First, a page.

Estate Planning Beneficiaries Explained

How you establish beneficiaries in your estate planning is critical to ensuring that your wishes are carried out. The issue of your beneficiaries – like many elements of estate planning – is more complicated than you may realize. Understanding the basics, however, can help you move forward with increased confidence, and an experienced North Carolina estate planning attorney can help you with that.

How Assets Are Typically Transferred

To better understand the assignment of beneficiaries in your estate plan, it’s important to understand how assets are typically transferred upon one’s death. All of the following generally apply:


  • Through Ownership – Any assets that you own jointly with another (including your marital assets) generally go automatically to the other owner upon your death (unless you have another legal plan in place).
  • Through Beneficiary Designation – Certain financial tools, such as IRAs, 401(k) plans, insurance policies, and annuity contracts, designate beneficiaries to whom the assets will pass.
  • Through Your Living Trust – Your assets will be transferred according to the terms laid out in your living trust.
  • Through Your Will – Any assets that have not already been transferred (in one of the actions listed above) will be distributed according to the terms laid out in your will.
  • Via the State – If you don’t have a will, your assets will be distributed in accordance with the State of North Carolina’s considerable discretion.


Coordinating Your Beneficiary Designations Is Critical

While there is likely no question in your mind who your beneficiaries will be, it’s important to recognize that it’s likely more complicated than that. For example, you may have retirement accounts and other financial tools floating around out there with the designated beneficiaries you pencilled in when you started your job or purchased the account. This may have been before you even had kids – or you may have had more children since that time. In other words, housekeeping is important. Further, it isn’t uncommon for divorce spouses to neglect to remove each other from their insurance policies (and more).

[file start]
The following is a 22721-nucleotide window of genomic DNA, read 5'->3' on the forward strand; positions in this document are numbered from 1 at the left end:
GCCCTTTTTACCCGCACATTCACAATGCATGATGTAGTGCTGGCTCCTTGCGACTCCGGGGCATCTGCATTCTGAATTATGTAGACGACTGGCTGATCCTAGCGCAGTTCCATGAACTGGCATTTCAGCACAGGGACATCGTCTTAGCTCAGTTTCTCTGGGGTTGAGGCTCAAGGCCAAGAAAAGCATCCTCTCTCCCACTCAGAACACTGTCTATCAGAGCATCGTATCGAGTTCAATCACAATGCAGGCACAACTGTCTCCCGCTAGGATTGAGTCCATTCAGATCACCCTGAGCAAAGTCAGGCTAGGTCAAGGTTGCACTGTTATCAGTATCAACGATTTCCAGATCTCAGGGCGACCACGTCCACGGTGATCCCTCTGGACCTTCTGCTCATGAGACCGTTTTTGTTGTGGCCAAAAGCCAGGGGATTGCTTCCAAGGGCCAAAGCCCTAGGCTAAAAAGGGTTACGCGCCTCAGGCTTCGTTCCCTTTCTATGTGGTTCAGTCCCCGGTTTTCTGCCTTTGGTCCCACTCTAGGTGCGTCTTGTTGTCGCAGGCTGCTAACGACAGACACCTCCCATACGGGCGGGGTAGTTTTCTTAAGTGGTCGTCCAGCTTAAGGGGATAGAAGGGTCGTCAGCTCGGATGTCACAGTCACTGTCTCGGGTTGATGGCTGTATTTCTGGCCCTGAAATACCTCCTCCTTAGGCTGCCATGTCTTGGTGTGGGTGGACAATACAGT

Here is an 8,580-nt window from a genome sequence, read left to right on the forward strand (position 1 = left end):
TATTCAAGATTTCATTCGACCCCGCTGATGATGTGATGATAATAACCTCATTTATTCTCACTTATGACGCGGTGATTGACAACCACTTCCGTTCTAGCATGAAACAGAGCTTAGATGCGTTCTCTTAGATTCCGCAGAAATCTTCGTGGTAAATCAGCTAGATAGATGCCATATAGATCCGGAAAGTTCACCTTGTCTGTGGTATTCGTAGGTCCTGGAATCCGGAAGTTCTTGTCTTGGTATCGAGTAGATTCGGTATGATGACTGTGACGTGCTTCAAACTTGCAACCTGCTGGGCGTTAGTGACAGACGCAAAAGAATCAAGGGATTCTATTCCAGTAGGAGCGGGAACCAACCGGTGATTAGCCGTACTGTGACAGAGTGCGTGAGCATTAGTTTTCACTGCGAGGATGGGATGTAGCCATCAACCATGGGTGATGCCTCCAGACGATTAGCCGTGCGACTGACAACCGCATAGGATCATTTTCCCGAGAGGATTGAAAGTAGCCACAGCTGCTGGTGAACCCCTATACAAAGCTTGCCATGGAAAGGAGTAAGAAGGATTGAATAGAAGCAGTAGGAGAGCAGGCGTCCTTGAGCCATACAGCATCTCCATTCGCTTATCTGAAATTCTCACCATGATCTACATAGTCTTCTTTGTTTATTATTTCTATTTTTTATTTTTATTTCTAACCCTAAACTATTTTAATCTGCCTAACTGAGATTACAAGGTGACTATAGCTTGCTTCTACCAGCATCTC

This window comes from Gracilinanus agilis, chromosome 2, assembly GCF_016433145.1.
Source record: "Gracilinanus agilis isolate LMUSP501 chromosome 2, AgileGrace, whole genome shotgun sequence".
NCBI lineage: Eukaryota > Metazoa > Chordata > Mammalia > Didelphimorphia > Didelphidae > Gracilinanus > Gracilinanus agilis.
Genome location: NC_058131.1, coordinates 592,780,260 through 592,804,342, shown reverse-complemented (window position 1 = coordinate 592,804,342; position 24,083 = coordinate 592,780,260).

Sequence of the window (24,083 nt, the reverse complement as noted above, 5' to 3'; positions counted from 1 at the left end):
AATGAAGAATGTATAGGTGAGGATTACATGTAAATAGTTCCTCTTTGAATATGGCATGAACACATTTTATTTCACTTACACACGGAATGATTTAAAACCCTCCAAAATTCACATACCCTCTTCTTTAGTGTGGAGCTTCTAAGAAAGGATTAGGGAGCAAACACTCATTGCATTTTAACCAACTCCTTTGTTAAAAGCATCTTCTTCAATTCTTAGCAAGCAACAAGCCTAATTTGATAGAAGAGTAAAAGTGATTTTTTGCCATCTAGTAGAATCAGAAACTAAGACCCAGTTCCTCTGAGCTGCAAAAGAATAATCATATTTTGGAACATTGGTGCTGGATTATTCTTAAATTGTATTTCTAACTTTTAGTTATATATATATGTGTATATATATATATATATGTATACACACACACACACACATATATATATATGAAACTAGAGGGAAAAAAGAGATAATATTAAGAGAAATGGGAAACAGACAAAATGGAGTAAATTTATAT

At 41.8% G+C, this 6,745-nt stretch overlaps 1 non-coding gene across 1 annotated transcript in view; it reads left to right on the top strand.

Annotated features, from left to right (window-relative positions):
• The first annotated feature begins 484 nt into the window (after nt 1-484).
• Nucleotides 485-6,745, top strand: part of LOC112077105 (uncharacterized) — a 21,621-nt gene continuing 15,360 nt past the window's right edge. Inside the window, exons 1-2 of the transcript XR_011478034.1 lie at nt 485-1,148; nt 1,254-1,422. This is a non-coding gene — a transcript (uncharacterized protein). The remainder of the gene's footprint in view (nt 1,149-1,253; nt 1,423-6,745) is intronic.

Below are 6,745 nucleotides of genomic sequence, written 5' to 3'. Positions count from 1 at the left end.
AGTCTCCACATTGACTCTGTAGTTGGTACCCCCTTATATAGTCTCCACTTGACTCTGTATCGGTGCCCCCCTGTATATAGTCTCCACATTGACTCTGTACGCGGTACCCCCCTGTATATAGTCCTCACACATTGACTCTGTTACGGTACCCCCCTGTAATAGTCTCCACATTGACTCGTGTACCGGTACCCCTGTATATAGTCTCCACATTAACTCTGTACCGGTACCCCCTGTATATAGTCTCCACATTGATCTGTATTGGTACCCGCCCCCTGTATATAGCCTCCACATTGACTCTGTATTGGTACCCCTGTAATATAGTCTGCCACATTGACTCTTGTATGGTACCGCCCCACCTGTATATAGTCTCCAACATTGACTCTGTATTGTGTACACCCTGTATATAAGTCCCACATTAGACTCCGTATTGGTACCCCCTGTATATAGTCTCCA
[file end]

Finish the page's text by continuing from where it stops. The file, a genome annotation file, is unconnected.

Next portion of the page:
This represents just the tip of the iceberg when it comes to the designation of your beneficiaries. Complicating issues can include:


  • Divorce
  • Remarriage
  • A significant change in your estate
  • The addition of children to your family (through birth or adoption)
  • The addition of stepchildren to your family


Any one of these events may require you to reassess your designation of beneficiaries to ensure that you are managing your estate in a way that makes sense to you, and that provides for your loved ones in the way you intend.

Reach Out to an Experienced North Carolina Estate Planning Attorney Today

The dedicated estate planning attorneys at King Law Firm in North Carolina understand that estate planning can seem overwhelming, but we’re to help you create an estate plan that puts you in control, and that leaves you confident in the outcome. Planning your estate doesn’t have to be a trial, and our experienced legal team is here to help make the process more accessible. We’re here for you, so please don’t hesitate to contact or call us today.